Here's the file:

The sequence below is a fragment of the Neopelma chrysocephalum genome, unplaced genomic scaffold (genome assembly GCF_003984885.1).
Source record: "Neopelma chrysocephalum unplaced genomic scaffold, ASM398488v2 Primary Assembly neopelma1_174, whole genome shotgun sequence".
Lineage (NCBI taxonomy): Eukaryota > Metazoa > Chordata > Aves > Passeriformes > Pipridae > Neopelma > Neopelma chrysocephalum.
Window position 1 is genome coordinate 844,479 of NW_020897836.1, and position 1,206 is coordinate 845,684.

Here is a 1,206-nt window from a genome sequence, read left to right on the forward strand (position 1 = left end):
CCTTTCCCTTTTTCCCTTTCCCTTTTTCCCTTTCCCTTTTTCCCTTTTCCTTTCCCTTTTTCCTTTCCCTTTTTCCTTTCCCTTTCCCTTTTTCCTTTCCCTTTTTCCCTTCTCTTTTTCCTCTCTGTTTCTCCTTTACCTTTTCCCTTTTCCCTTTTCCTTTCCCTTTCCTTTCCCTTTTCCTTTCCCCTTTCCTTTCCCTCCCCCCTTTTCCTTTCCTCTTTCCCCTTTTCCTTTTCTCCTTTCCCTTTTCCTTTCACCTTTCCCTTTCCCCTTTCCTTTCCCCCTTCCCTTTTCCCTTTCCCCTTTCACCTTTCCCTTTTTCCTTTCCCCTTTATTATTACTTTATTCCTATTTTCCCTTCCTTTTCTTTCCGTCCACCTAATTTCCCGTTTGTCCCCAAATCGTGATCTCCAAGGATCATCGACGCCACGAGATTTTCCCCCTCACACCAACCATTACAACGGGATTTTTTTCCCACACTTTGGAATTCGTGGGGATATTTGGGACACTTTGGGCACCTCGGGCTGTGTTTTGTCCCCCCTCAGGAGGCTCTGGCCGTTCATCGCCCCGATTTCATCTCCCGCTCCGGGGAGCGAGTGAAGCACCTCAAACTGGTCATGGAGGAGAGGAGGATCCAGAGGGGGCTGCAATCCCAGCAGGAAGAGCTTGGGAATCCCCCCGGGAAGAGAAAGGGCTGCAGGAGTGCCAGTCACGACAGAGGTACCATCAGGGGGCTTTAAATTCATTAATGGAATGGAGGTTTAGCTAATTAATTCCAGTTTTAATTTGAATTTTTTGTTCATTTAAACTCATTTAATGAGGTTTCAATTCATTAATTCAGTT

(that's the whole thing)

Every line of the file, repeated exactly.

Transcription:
The sequence below is a fragment of the Neopelma chrysocephalum genome, unplaced genomic scaffold (genome assembly GCF_003984885.1).
Source record: "Neopelma chrysocephalum unplaced genomic scaffold, ASM398488v2 Primary Assembly neopelma1_174, whole genome shotgun sequence".
Lineage (NCBI taxonomy): Eukaryota > Metazoa > Chordata > Aves > Passeriformes > Pipridae > Neopelma > Neopelma chrysocephalum.
Window position 1 is genome coordinate 844,479 of NW_020897836.1, and position 1,206 is coordinate 845,684.

Here is a 1,206-nt window from a genome sequence, read left to right on the forward strand (position 1 = left end):
CCTTTCCCTTTTTCCCTTTCCCTTTTTCCCTTTCCCTTTTTCCCTTTTCCTTTCCCTTTTTCCTTTCCCTTTTTCCTTTCCCTTTCCCTTTTTCCTTTCCCTTTTTCCCTTCTCTTTTTCCTCTCTGTTTCTCCTTTACCTTTTCCCTTTTCCCTTTTCCTTTCCCTTTCCTTTCCCTTTTCCTTTCCCCTTTCCTTTCCCTCCCCCCTTTTCCTTTCCTCTTTCCCCTTTTCCTTTTCTCCTTTCCCTTTTCCTTTCACCTTTCCCTTTCCCCTTTCCTTTCCCCCTTCCCTTTTCCCTTTCCCCTTTCACCTTTCCCTTTTTCCTTTCCCCTTTATTATTACTTTATTCCTATTTTCCCTTCCTTTTCTTTCCGTCCACCTAATTTCCCGTTTGTCCCCAAATCGTGATCTCCAAGGATCATCGACGCCACGAGATTTTCCCCCTCACACCAACCATTACAACGGGATTTTTTTCCCACACTTTGGAATTCGTGGGGATATTTGGGACACTTTGGGCACCTCGGGCTGTGTTTTGTCCCCCCTCAGGAGGCTCTGGCCGTTCATCGCCCCGATTTCATCTCCCGCTCCGGGGAGCGAGTGAAGCACCTCAAACTGGTCATGGAGGAGAGGAGGATCCAGAGGGGGCTGCAATCCCAGCAGGAAGAGCTTGGGAATCCCCCCGGGAAGAGAAAGGGCTGCAGGAGTGCCAGTCACGACAGAGGTACCATCAGGGGGCTTTAAATTCATTAATGGAATGGAGGTTTAGCTAATTAATTCCAGTTTTAATTTGAATTTTTTGTTCATTTAAACTCATTTAATGAGGTTTCAATTCATTAATTCAGTT